Extent of major glaciers at the height of the last ice age (20,000 b.p.)
         (27% of the earth's land surfaces were covered by ice at that time)

  photo of Ice age conditions in the northern hemisphere during the Pleistocene Epoch summers

  Ice age conditions in the northern  
  hemisphere during the Pleistocene
  (persistent glaciers with tundra and
  cold forests at lower elevations
  farther south)

Human evolution was very likely affected strongly by the dramatic climate swings of the Pleistocene.  These changes no doubt presented powerful new natural selection pressures.  Many animal species were driven to extinction by the advancing and retreating ice ages.  Humanity survived primarily by becoming more intelligent and adaptable.  This allowed us to develop new cultural technology to deal with cold environments and changing food sources, especially during the last 1/4 million years.  One of the greatest problems in the cold regions would have been the relative scarcity of plant foods that humans could eat during the winters.  In response to this, our ancestors became more proficient at hunting animals, especially large ones that provided more calories.  This required inventing more sophisticated hunting skills as well as better weapons and butchering tools.  These changes in subsistence pattern were essential for our survival.

During ice ages, those species that were not driven to extinction by the cold commonly evolved larger, more massive bodies as a means of producing and retaining more heat.  This was especially true of mammals in the northern hemisphere.  This is to be expected, given the predictions of Bergmann's rule.  Humans evolved larger bodies during the Pleistocene as well.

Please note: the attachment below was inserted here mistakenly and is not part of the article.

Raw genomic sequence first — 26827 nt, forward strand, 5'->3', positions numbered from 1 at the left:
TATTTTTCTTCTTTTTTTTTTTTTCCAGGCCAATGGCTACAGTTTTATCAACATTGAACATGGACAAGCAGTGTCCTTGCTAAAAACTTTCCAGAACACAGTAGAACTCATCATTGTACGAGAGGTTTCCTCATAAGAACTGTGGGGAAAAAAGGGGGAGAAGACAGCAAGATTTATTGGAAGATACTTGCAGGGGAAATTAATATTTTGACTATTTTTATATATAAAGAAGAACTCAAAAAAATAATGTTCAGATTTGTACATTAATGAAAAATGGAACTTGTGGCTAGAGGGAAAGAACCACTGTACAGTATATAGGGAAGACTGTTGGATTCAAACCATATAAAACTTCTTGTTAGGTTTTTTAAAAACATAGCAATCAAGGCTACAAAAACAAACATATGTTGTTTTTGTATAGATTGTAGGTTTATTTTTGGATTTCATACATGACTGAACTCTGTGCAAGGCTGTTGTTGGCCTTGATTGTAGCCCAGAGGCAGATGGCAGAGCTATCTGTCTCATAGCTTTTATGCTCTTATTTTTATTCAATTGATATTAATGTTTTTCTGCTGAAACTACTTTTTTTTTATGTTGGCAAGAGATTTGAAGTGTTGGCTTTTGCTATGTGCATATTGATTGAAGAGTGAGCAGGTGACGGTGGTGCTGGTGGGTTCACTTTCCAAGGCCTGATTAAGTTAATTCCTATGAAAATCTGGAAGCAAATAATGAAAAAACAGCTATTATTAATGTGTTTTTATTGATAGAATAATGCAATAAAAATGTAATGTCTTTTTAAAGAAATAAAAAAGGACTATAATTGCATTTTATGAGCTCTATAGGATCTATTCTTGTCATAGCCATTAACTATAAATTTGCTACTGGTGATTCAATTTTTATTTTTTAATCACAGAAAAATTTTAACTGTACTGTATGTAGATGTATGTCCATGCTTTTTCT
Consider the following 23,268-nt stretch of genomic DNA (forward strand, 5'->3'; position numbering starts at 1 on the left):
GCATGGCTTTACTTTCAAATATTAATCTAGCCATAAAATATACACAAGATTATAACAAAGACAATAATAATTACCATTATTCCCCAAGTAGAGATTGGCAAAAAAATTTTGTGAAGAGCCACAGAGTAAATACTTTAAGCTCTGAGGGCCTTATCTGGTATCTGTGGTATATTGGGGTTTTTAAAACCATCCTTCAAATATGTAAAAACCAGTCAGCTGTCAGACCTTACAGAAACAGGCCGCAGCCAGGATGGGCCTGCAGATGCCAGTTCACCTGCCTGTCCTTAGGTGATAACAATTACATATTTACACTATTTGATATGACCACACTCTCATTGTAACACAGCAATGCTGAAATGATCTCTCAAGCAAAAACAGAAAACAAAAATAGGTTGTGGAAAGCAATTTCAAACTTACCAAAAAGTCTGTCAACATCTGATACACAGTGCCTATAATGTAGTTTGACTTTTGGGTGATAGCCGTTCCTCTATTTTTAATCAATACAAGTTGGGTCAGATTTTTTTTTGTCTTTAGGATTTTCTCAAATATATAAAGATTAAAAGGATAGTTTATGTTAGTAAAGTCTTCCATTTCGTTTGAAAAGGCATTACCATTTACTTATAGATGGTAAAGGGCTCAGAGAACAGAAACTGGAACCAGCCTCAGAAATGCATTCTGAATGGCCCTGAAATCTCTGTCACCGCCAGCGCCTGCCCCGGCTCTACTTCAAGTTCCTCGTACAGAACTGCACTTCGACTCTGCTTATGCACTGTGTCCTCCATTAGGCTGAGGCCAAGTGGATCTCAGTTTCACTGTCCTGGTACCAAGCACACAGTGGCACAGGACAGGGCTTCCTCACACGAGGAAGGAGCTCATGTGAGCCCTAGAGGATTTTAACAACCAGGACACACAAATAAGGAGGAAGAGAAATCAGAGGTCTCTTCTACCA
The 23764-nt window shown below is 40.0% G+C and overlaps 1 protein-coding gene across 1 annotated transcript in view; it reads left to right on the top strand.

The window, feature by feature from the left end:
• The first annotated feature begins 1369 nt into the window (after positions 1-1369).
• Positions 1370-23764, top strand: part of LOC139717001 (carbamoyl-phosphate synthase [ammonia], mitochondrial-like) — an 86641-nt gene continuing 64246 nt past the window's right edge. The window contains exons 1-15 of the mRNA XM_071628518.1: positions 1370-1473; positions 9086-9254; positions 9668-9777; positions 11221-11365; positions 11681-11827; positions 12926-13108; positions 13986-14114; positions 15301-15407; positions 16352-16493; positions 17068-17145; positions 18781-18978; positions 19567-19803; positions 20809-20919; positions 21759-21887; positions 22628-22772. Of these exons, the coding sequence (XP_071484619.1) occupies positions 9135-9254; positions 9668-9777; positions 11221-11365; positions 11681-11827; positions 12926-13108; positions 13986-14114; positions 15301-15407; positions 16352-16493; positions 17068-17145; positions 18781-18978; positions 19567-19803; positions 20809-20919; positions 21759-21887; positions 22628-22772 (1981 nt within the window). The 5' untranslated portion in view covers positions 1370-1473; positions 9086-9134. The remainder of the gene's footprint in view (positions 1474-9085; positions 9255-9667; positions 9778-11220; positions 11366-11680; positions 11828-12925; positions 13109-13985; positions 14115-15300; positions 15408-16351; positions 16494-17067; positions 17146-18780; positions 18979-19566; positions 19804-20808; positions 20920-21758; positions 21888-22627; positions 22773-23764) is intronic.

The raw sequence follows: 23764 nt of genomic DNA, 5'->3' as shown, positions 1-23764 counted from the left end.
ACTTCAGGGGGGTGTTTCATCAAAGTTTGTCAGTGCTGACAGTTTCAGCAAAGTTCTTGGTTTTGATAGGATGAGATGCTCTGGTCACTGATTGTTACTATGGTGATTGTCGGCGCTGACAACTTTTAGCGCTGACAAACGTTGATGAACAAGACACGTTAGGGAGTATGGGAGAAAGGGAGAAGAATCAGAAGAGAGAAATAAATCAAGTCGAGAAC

Likely effects of extreme cold conditions on human evolution
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NOTE:  Global cooling events that result in ice ages have occurred a number of times during the earth's history.  Some of these cold periods have lasted for 10's of millions of years.  The ice ages of the Pleistocene were just the recent part of a longer progressively cooling trend that began about 60 million years ago.  By 35-30 million years ago, it was finally cold enough for the most recent polar ice sheets to form.

Major Long-term Cold Periods Over the Last 1/2 Billion Years
(shown in blue)

graph of the 4 major cold periods over the Last 1/2 billion years
(These time ranges are approximations and do not reflect the fact that temperature changes between major cold
and warm phases of the earth's history usually occurred over long periods of time and that the cold periods varied
in temperature and were not consistently cool.}

Research by Eelco Rohling of the University of Southampton in England suggests that we are now 2,000-2,500 years overdue for another ice age and that the reason it has not arrived yet has been the impact of humans on the global climate.  Specifically, it is thought that deforestation, the burning of fossil fuels, and other human activities have resulted in an atmospheric "greenhouse effect" which is responsible for prolonging relatively warm interglacial conditions.